Hmm. I agree with what you both are saying. But, my mom found out that being gluten-free can help the symptoms of MS die down. Is this possible? That is why I was asking about Celiac causing MS.

Thanks,

Lisa

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I've been thinking a lot about this because I have a lot more neuro symptoms than I do digestive symptoms. I also have a first cousin with MS.

When I did my genetics testing, I found out that I don't have the main celiac genes that they look for, but I do have DQ1 subtype 0602. Enterolab says that this gene is one of the ones that causes gluten sensitivity rather than celiac. When I web-researched the 0602 gene, I found that they are investigating the possible connection between 0602 and MS. And if you look at people on this board who have DQ1 with one of the 06** subtypes (haven't looked at the other DQ1 subtypes), they tend to have more neuro symptoms than someone with one of the main celiac genes. From what I've read of their posts, they seem to have great success and often dramatic reduction in their symptoms by going gluten-free. There are also a few people on this board with gluten ataxia, some of whom are using crutches or wheelchairs. But it seems like all of them started out with less severe symptoms which worsened over the months or years. It wasn't like they were fine one day, and then all of a sudden needed a walker. It was a progression; sometimes slow, and sometimes rapid.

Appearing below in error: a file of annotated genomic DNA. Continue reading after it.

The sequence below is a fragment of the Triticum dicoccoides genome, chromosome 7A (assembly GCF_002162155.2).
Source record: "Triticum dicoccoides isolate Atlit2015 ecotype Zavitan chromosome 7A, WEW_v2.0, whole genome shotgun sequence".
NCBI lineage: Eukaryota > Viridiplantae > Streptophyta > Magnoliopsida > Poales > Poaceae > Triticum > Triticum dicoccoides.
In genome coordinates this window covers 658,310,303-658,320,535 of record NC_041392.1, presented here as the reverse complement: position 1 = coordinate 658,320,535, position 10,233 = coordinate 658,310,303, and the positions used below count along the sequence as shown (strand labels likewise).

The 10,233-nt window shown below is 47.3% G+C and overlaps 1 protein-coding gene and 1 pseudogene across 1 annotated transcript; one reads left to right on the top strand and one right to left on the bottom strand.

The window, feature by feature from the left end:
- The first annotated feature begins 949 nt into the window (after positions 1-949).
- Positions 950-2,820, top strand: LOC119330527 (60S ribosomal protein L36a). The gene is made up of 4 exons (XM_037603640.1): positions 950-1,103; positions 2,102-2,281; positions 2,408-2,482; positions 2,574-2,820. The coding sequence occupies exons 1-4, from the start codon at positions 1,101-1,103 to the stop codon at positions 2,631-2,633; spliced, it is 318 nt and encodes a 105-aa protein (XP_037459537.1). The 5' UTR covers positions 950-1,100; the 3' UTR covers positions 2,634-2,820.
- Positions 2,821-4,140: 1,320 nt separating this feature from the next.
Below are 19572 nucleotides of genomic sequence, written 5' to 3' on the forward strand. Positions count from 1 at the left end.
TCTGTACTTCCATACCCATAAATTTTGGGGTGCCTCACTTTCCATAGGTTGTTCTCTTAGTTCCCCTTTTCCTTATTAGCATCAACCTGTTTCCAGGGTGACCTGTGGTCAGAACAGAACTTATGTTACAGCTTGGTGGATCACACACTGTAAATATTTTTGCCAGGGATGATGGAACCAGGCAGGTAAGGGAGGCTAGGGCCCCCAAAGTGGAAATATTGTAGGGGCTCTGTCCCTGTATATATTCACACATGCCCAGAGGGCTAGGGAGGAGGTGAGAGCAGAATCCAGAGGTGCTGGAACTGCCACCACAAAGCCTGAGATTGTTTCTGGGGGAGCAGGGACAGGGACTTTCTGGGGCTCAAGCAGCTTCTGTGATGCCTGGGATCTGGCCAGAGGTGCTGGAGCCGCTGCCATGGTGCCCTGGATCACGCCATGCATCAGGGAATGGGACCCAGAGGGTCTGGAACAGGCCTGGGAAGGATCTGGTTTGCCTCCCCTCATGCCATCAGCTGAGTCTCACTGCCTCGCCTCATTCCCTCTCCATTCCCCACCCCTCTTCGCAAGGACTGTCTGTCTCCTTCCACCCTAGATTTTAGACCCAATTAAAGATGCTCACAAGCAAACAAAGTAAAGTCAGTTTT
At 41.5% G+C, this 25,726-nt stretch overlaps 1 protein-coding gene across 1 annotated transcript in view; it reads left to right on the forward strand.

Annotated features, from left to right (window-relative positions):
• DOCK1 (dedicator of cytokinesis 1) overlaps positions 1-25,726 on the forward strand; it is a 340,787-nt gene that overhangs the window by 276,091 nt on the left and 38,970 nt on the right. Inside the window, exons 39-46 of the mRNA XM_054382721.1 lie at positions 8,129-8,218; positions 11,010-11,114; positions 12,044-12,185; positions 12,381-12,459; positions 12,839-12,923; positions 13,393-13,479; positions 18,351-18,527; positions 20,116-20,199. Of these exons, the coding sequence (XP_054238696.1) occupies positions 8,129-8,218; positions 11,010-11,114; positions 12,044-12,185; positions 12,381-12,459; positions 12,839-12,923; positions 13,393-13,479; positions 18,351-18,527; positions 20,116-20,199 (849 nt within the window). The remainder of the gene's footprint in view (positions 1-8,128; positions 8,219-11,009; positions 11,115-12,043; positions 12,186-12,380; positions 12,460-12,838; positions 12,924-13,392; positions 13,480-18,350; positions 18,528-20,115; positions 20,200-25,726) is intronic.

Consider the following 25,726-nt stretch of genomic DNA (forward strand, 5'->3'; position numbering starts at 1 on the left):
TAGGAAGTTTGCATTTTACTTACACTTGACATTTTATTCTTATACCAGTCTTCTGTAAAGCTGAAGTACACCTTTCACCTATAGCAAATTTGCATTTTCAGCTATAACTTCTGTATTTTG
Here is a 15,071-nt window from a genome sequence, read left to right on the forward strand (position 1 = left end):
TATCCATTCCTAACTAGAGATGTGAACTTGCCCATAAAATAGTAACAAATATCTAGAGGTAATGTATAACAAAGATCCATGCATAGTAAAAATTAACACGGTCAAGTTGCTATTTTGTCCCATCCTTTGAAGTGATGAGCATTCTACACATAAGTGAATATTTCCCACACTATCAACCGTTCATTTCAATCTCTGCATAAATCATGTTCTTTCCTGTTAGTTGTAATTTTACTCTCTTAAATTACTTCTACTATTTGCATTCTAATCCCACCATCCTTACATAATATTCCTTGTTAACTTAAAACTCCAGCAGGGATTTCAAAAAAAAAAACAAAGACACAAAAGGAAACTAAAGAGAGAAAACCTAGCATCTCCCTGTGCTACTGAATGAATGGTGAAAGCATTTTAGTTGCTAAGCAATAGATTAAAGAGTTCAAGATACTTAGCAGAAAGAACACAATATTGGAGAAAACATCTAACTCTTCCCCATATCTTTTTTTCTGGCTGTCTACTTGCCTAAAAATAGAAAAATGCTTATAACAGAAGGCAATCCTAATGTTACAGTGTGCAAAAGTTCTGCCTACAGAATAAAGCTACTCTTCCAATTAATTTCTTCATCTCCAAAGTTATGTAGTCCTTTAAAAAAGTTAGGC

Then, investigating it from a different angle and looking from the MS community's angle and whether a gluten-free diet helps people with MS, their studies show that it really doesn't, and that they say there seems to be the same percentage of people with MS who have gluten sensitivity as people in the general public with gluten sensitivity. So they think that MS and gluten sensitivity aren't related.

But, you can't deny that some people who have been diagnosed with MS have improvement, sometimes dramatic, from going gluten free. You also can't deny that for some people with MS, it doesn't help at all.